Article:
Seroma

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Seroma
A seroma causing inflammation in part of the outer ear above the external auditory meatus.
A seroma on a man's right ear.
SpecialtySurgery
CausesSurgery (particularly breast surgery, abdominal surgery, reconstructive surgery)
Diagnostic methodPhysical signs, CT scan
TreatmentSurgical drain

A seroma is a pocket of clear serous fluid (filtered blood plasma). They may sometimes develop in the body after surgery, particularly after breast surgery, abdominal surgery, and reconstructive surgery. They can be diagnosed by physical signs, and with a CT scan.

Seromas can be difficult to manage. Serous fluid may leak out naturally, and a persistent leak can cause problems. Fluid can be drained, including by inserting a drain surgically. Seromas can be prevented through careful surgery, and drains can be inserted before they form. Patient posturing and position can reduce risk, as well as breast binding after breast surgery.

Classification[edit]

A seroma contains serous fluid.[1] This is composed of blood plasma that has seeped out of ruptured small blood vessels and the inflammatory fluid produced by injured and dying cells.[citation needed] Seromas are different from hematomas, which contain red blood cells, and abscesses, which contain pus and result from an infection. Serous fluid is also different from lymph.

Signs and symptoms[edit]

A seroma can usually be felt as a hard mass under the skin.[1] This may cause erythema (skin redness).[1] They can also cause significant pain.[2]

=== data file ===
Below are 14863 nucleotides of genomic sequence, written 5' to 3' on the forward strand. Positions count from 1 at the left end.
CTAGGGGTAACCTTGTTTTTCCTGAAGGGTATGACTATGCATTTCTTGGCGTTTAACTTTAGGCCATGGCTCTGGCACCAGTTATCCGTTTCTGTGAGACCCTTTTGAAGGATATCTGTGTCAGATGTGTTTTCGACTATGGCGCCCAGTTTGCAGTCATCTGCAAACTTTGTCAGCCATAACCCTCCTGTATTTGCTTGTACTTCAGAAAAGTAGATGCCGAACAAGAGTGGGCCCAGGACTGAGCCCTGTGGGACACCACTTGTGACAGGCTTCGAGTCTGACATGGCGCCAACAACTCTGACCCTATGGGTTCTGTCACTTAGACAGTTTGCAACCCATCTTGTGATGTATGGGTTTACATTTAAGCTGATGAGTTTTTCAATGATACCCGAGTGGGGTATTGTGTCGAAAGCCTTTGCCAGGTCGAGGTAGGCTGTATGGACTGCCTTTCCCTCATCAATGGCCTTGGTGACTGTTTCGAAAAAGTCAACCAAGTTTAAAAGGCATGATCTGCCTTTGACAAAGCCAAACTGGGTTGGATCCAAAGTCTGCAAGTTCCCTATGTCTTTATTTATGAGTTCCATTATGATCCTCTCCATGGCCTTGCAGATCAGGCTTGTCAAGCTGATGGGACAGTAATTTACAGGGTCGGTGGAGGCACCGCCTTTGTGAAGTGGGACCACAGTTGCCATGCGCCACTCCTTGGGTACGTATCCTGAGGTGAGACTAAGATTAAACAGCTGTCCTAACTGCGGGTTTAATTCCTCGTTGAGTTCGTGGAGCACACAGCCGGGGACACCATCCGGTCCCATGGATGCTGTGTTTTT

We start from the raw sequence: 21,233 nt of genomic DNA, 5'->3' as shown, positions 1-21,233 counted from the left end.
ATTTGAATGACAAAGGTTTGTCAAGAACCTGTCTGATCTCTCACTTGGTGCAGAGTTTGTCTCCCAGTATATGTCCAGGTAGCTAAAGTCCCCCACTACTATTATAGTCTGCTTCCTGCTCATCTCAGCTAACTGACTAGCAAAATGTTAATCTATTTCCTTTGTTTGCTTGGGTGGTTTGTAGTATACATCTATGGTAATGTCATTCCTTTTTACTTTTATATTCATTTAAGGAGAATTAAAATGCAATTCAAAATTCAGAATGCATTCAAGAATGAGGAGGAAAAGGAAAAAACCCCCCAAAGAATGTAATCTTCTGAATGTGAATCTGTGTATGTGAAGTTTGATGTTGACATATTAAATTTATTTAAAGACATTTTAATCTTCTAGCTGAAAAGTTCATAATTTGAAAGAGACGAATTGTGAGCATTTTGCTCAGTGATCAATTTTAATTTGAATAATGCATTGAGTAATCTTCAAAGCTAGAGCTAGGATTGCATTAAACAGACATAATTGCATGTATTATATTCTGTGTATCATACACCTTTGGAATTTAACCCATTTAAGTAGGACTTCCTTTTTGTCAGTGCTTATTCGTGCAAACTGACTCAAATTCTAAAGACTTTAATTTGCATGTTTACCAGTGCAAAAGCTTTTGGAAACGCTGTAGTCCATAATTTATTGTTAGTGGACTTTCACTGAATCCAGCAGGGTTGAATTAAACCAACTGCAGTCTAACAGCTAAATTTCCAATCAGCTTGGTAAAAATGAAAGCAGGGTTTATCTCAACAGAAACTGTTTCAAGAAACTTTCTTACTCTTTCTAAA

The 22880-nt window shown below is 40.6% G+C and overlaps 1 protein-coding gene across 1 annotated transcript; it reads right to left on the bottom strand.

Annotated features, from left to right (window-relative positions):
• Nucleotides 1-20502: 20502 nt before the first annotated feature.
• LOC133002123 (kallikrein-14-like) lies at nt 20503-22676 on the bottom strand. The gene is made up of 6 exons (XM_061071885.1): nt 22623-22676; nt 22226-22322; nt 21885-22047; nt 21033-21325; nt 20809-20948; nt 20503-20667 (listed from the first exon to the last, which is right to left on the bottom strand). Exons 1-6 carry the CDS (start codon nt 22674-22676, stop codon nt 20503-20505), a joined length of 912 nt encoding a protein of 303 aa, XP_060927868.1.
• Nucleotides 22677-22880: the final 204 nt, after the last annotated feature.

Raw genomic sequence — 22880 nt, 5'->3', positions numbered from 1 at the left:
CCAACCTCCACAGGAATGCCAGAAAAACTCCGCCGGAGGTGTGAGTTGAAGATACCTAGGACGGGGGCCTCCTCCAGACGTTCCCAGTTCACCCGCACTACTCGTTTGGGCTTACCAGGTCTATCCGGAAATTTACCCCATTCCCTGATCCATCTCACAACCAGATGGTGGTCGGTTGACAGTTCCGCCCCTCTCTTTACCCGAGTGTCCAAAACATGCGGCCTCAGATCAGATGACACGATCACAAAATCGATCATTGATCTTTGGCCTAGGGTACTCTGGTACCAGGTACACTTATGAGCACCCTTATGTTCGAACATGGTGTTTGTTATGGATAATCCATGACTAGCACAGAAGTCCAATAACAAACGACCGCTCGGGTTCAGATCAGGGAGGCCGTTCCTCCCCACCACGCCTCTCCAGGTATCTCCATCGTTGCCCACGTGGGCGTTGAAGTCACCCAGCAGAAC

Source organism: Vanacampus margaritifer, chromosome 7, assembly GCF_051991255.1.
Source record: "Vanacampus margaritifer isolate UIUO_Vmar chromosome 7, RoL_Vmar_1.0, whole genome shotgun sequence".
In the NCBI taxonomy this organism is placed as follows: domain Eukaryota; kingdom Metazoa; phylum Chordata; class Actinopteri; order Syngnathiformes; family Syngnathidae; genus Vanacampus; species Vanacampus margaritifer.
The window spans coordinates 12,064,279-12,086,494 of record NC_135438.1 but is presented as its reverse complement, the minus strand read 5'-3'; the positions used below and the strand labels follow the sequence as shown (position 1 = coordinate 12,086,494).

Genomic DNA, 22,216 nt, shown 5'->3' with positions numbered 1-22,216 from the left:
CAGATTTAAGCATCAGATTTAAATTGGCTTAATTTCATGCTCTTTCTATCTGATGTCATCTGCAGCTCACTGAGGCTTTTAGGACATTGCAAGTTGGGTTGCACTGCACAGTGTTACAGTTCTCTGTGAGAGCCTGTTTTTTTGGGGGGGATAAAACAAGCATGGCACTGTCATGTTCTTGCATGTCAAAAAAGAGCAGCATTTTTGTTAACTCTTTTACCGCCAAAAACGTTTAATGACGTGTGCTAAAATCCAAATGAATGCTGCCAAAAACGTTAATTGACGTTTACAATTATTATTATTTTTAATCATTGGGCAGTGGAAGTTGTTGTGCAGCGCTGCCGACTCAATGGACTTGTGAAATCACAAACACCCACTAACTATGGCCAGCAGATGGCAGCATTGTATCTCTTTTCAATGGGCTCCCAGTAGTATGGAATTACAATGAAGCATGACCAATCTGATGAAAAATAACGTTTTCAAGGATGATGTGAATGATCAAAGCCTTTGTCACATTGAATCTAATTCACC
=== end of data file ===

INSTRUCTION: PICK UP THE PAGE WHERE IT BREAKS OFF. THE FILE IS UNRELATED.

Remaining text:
Cause[edit]

A seroma is usually caused by surgery. Seromas are particularly common after breast surgery[3] (e.g., mastectomy),[4] abdominal surgery, and reconstructive surgery. It can also be seen after neck surgery,[1] thyroid and parathyroid surgery,[5] and hernia repair.[2] The larger the surgical intervention, the more likely that seromas form. Early or improper removal of sutures can sometimes lead to formation of seroma or discharge of serous fluid from operative areas. Seromas can also sometimes be caused by injury, such as when the initial swelling from a blow or fall does not fully subside. The remaining serous fluid causes a seroma that the body usually absorbs gradually over time (often taking many days or weeks), but a knot of calcified tissue sometimes remains. Large seromas take longer to resolve than small ones, and they are more likely to undergo secondary infection. A seroma may persist for several months,[6] or even years as the surrounding tissue hardens.